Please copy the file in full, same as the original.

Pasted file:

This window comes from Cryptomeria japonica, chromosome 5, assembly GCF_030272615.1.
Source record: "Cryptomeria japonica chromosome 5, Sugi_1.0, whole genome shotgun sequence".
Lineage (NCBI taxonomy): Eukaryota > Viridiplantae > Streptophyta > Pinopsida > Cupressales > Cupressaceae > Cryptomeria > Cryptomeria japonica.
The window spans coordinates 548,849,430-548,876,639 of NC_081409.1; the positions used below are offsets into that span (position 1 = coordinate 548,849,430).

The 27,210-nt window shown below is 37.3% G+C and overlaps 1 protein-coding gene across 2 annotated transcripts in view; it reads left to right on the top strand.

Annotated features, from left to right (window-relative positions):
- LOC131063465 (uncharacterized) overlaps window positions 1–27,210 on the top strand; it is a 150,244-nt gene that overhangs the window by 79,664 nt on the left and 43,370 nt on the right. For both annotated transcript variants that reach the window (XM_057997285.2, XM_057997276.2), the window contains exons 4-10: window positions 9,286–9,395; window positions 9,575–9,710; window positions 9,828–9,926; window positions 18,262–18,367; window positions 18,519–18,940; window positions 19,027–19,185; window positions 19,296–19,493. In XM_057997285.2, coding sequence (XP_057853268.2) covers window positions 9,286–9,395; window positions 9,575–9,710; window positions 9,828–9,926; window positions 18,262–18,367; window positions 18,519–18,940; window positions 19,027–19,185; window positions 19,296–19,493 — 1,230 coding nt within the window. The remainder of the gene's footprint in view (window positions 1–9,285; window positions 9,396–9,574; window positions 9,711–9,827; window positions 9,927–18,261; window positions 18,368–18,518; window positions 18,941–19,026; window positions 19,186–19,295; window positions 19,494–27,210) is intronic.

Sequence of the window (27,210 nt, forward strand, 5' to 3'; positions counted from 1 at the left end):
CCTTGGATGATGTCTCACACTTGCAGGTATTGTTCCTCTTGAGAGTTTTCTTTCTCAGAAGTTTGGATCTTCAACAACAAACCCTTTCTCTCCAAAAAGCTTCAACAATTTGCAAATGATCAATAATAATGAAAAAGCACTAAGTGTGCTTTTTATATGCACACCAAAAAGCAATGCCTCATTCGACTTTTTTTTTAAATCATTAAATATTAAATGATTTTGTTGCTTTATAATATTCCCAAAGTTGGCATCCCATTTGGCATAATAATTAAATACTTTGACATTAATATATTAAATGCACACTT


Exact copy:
This window comes from Cryptomeria japonica, chromosome 5, assembly GCF_030272615.1.
Source record: "Cryptomeria japonica chromosome 5, Sugi_1.0, whole genome shotgun sequence".
Lineage (NCBI taxonomy): Eukaryota > Viridiplantae > Streptophyta > Pinopsida > Cupressales > Cupressaceae > Cryptomeria > Cryptomeria japonica.
The window spans coordinates 548,849,430-548,876,639 of NC_081409.1; the positions used below are offsets into that span (position 1 = coordinate 548,849,430).

The 27,210-nt window shown below is 37.3% G+C and overlaps 1 protein-coding gene across 2 annotated transcripts in view; it reads left to right on the top strand.

Annotated features, from left to right (window-relative positions):
- LOC131063465 (uncharacterized) overlaps window positions 1–27,210 on the top strand; it is a 150,244-nt gene that overhangs the window by 79,664 nt on the left and 43,370 nt on the right. For both annotated transcript variants that reach the window (XM_057997285.2, XM_057997276.2), the window contains exons 4-10: window positions 9,286–9,395; window positions 9,575–9,710; window positions 9,828–9,926; window positions 18,262–18,367; window positions 18,519–18,940; window positions 19,027–19,185; window positions 19,296–19,493. In XM_057997285.2, coding sequence (XP_057853268.2) covers window positions 9,286–9,395; window positions 9,575–9,710; window positions 9,828–9,926; window positions 18,262–18,367; window positions 18,519–18,940; window positions 19,027–19,185; window positions 19,296–19,493 — 1,230 coding nt within the window. The remainder of the gene's footprint in view (window positions 1–9,285; window positions 9,396–9,574; window positions 9,711–9,827; window positions 9,927–18,261; window positions 18,368–18,518; window positions 18,941–19,026; window positions 19,186–19,295; window positions 19,494–27,210) is intronic.

Sequence of the window (27,210 nt, forward strand, 5' to 3'; positions counted from 1 at the left end):
CCTTGGATGATGTCTCACACTTGCAGGTATTGTTCCTCTTGAGAGTTTTCTTTCTCAGAAGTTTGGATCTTCAACAACAAACCCTTTCTCTCCAAAAAGCTTCAACAATTTGCAAATGATCAATAATAATGAAAAAGCACTAAGTGTGCTTTTTATATGCACACCAAAAAGCAATGCCTCATTCGACTTTTTTTTTAAATCATTAAATATTAAATGATTTTGTTGCTTTATAATATTCCCAAAGTTGGCATCCCATTTGGCATAATAATTAAATACTTTGACATTAATATATTAAATGCACACTT